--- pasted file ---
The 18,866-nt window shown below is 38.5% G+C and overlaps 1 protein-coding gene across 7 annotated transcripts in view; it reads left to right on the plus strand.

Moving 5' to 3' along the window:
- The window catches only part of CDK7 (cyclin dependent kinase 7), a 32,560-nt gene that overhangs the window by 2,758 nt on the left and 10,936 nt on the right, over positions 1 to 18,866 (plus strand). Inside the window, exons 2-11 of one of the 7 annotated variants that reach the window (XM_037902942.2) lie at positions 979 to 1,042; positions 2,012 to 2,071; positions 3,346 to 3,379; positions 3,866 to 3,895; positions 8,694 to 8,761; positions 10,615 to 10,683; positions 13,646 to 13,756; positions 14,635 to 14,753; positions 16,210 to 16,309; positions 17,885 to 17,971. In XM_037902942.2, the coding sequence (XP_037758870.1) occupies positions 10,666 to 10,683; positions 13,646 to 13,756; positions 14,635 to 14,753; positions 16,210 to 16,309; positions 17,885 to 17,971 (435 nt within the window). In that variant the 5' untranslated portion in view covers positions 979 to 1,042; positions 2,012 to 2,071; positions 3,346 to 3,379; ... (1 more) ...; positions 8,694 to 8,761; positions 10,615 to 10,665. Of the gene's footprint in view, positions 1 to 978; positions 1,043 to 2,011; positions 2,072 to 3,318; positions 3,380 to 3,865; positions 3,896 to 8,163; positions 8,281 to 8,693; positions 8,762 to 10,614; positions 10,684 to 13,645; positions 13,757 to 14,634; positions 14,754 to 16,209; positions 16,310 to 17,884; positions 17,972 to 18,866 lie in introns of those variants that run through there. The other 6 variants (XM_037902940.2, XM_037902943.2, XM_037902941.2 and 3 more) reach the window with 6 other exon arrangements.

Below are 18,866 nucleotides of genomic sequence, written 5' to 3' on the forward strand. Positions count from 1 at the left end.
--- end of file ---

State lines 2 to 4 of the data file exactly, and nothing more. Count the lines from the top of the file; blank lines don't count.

Moving 5' to 3' along the window:
- The window catches only part of CDK7 (cyclin dependent kinase 7), a 32,560-nt gene that overhangs the window by 2,758 nt on the left and 10,936 nt on the right, over positions 1 to 18,866 (plus strand). Inside the window, exons 2-11 of one of the 7 annotated variants that reach the window (XM_037902942.2) lie at positions 979 to 1,042; positions 2,012 to 2,071; positions 3,346 to 3,379; positions 3,866 to 3,895; positions 8,694 to 8,761; positions 10,615 to 10,683; positions 13,646 to 13,756; positions 14,635 to 14,753; positions 16,210 to 16,309; positions 17,885 to 17,971. In XM_037902942.2, the coding sequence (XP_037758870.1) occupies positions 10,666 to 10,683; positions 13,646 to 13,756; positions 14,635 to 14,753; positions 16,210 to 16,309; positions 17,885 to 17,971 (435 nt within the window). In that variant the 5' untranslated portion in view covers positions 979 to 1,042; positions 2,012 to 2,071; positions 3,346 to 3,379; ... (1 more) ...; positions 8,694 to 8,761; positions 10,615 to 10,665. Of the gene's footprint in view, positions 1 to 978; positions 1,043 to 2,011; positions 2,072 to 3,318; positions 3,380 to 3,865; positions 3,896 to 8,163; positions 8,281 to 8,693; positions 8,762 to 10,614; positions 10,684 to 13,645; positions 13,757 to 14,634; positions 14,754 to 16,209; positions 16,310 to 17,884; positions 17,972 to 18,866 lie in introns of those variants that run through there. The other 6 variants (XM_037902940.2, XM_037902943.2, XM_037902941.2 and 3 more) reach the window with 6 other exon arrangements.

Below are 18,866 nucleotides of genomic sequence, written 5' to 3' on the forward strand. Positions count from 1 at the left end.